Place the pan in a water bath such that the water comes about halfway up the sides of the pan(s) and bake 65 to 75 minutes (for a 10-inch pan; 55-65 minutes for 8-inchers). Turn off the oven and let the cake cool in the oven for 1 hour before removing to fridge. Chill cheesecake at least 6 hours or overnight before serving.

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July 4, 2011

jingo! jingo! jingo!

A zealous patriot, I am not. That's not to say that I don't sometimes like the Patriots (or, er...one Patriot in particular) and I did enjoy the flick. It's also not to say that I'm not proud to be an American; I'm just not overzealous about it.


I am pretty zealous about this cake, though. It's the perfect dessert for a 4th of July celebration, as it consists of the appropriate colors and tastes fantastic. All I did was make a regular red velvet cake and normal cream cheese frosting and swirl in a bit of blue coloring between the layers.


Perhaps I'm more patriotic than I thought. Happy Independence Day (incidentally, that's another great movie), everyone!

Not-So-Patriotic Patriot's Red Velvet Cake
2 1/2 cups sifted cake flour
1 teaspoon baking powder
1 teaspoon salt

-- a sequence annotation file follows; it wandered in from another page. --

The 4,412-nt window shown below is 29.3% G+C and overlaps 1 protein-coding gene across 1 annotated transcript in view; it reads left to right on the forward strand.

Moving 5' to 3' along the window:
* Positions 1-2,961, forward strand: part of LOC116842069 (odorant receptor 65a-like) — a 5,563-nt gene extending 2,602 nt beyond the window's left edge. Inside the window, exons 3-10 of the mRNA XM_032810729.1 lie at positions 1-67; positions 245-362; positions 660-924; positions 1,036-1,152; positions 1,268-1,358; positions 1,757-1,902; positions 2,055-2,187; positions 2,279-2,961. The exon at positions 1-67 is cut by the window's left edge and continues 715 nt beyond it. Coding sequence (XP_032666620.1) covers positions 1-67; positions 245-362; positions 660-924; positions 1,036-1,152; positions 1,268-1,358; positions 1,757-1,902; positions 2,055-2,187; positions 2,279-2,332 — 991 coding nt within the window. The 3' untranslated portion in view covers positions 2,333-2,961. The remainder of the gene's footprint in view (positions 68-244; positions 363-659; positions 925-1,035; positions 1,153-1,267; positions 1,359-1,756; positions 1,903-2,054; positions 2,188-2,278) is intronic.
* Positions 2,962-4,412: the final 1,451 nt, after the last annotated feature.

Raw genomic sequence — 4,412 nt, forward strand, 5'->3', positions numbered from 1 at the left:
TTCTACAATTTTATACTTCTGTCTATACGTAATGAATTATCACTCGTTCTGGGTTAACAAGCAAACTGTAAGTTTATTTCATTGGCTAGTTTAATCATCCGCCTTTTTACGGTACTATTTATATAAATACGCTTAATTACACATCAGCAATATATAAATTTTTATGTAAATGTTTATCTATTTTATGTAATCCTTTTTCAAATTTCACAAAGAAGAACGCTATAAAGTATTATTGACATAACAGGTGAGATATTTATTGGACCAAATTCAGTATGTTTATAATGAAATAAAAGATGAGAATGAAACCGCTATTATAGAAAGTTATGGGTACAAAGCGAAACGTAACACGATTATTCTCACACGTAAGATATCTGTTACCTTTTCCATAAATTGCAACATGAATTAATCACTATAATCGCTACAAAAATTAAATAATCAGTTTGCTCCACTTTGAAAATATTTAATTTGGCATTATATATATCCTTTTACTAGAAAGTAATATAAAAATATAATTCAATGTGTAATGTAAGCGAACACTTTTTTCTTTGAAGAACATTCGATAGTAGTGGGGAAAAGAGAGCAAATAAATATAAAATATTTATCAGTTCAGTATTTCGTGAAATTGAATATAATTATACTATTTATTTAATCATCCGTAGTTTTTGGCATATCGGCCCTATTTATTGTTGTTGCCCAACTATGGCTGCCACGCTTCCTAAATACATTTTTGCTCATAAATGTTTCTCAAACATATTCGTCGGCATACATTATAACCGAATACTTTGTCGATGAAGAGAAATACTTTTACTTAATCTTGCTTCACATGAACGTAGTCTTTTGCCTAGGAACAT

2 tablespoons unsweetened cocoa powder
2 oz. red food coloring
1/2 cup unsalted butter, at room temperature
1 1/2 cups sugar
2 eggs, at room temperature
1 teaspoon vanilla extract
1 cup buttermilk, at room temperature
1 teaspoon white vinegar
1 teaspoon baking soda

cream cheese frosting

Preheat oven to 350 degrees. Butter and flour two 9-inch round cake pans.
Sift together the cake flour, baking powder, and salt into a medium bowl; set aside. In a small bowl, mix food coloring and cocoa powder to form a thin paste without lumps; set aside.
In a large bowl, using a hand mixer or stand mixer, beat butter and sugar together until light and fluffy, about three minutes. Beat in eggs, one at a time, then beat in vanilla and the red cocoa paste, scraping down the bowl with a spatula as you go. Add one third of the flour mixture to the butter mixture, beat well, then beat in half of the buttermilk. Beat in another third of flour mixture, then second half of buttermilk. End with the last third of the flour mixture, beat until well combined, making sure to scrape down the bowl with a spatula.
In a small bowl, mix vinegar and baking soda. (Enjoy the fizz show.) Add it to the cake batter and stir well to combine. Working quickly, divide batter evenly between the cake pans and place them in a preheated 350 degree oven. Bake for 25-30 minutes. The cake is done when a toothpick inserted in the center comes out clean.
Cool the cakes in their pans on a wire rack for 10 minutes. To remove the cakes from the pan, place a wire rack on top of the cake pan and invert, then gently lift the pan. Allow cakes to cool completely before frosting. Frost oh-so-generously with cream cheese frosting.